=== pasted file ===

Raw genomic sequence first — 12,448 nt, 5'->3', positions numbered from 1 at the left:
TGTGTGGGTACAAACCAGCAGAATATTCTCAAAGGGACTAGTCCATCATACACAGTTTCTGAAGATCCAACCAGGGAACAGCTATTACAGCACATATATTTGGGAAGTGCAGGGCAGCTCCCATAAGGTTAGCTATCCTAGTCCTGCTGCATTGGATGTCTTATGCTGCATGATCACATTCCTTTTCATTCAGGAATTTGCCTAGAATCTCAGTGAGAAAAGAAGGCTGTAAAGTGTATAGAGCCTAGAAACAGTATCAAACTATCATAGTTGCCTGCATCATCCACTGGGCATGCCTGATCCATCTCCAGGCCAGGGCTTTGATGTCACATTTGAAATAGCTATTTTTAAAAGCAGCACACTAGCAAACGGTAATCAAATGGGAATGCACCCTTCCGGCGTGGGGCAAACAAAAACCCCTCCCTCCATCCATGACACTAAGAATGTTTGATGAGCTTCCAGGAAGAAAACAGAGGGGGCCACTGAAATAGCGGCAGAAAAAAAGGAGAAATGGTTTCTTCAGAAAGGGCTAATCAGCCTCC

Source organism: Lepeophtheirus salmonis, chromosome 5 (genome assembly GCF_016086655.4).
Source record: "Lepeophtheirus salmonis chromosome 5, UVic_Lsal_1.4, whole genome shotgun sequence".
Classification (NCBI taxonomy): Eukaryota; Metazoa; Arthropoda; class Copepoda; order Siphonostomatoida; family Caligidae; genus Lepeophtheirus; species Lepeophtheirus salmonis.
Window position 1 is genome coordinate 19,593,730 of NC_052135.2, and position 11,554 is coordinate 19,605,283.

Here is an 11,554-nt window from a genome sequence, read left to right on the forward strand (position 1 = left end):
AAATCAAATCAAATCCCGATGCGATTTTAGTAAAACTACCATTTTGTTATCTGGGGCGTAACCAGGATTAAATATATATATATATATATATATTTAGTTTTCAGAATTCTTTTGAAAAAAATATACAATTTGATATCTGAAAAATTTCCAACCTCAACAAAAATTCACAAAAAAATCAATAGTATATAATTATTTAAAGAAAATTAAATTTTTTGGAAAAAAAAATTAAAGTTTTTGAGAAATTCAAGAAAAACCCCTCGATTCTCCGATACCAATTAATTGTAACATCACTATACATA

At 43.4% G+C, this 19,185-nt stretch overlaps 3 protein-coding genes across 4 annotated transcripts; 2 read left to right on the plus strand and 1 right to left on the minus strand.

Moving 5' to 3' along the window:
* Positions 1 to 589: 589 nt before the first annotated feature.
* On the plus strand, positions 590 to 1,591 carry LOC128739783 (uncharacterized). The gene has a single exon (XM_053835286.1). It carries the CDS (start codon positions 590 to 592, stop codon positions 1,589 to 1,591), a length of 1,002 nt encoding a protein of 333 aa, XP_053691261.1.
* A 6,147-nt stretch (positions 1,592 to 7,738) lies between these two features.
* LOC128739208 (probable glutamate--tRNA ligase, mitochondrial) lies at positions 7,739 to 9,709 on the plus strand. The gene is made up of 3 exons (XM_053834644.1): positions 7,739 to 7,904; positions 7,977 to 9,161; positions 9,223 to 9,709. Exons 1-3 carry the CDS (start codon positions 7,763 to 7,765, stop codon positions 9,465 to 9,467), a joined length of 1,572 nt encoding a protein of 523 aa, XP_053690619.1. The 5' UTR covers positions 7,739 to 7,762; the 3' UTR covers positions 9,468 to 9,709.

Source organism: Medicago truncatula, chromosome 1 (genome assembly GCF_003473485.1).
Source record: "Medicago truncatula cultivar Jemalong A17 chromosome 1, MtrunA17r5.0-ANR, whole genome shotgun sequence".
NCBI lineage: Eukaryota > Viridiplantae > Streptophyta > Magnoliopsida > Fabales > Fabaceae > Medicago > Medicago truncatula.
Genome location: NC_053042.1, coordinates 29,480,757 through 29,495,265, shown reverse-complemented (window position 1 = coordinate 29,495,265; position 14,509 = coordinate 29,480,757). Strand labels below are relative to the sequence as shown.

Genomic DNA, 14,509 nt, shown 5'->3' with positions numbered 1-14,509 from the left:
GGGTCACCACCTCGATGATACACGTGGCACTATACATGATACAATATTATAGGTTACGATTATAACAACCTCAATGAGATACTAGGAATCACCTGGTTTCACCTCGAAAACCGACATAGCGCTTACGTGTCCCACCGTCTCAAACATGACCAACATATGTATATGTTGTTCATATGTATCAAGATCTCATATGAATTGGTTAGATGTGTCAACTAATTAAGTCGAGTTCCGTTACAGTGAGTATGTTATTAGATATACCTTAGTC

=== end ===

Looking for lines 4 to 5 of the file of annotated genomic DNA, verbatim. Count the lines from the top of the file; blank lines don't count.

Source record: "Lepeophtheirus salmonis chromosome 5, UVic_Lsal_1.4, whole genome shotgun sequence".
Classification (NCBI taxonomy): Eukaryota; Metazoa; Arthropoda; class Copepoda; order Siphonostomatoida; family Caligidae; genus Lepeophtheirus; species Lepeophtheirus salmonis.